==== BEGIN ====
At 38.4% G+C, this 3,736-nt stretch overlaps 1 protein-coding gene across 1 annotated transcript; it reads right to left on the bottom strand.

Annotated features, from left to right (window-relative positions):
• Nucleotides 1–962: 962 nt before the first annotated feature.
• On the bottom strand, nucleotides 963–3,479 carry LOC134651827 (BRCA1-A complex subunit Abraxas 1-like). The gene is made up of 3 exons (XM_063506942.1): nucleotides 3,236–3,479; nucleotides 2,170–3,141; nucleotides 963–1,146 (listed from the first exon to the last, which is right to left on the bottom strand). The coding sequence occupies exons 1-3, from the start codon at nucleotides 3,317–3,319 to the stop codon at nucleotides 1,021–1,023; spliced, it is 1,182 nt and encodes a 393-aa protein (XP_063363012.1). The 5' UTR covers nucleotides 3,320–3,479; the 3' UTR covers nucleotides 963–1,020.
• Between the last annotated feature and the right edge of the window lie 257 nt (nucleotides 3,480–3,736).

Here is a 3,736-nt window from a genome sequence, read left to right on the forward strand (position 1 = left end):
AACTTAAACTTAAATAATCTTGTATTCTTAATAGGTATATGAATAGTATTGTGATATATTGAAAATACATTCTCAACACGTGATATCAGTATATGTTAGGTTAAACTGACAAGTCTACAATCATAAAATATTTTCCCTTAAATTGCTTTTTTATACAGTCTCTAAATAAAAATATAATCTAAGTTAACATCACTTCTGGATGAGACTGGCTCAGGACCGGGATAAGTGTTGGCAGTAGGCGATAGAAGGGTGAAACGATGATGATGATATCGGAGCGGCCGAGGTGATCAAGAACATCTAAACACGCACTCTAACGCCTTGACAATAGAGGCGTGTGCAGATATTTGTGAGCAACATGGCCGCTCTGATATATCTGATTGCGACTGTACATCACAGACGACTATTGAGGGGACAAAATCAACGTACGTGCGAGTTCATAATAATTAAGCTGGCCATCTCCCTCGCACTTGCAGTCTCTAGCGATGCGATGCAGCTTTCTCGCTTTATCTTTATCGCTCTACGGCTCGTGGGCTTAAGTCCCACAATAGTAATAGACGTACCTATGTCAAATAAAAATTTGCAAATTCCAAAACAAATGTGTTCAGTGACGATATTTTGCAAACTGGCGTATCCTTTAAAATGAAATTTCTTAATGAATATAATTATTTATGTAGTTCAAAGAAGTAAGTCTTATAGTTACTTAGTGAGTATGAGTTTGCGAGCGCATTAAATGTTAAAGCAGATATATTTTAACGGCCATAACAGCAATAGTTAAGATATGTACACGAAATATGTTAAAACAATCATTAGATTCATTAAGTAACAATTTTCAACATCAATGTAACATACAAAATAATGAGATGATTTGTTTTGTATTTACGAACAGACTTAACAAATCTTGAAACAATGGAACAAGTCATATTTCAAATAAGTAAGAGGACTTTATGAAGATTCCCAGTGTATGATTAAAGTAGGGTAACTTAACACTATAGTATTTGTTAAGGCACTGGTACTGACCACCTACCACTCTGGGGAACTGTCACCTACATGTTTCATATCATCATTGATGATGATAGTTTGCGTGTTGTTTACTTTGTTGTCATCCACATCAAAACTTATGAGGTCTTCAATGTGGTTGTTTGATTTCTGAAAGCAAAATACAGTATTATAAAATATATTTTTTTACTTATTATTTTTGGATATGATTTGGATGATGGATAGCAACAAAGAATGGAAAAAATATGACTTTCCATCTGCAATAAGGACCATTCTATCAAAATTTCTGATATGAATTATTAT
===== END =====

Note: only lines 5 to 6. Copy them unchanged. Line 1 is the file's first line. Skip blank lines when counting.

• Between the last annotated feature and the right edge of the window lie 257 nt (nucleotides 3,480–3,736).

Here is a 3,736-nt window from a genome sequence, read left to right on the forward strand (position 1 = left end):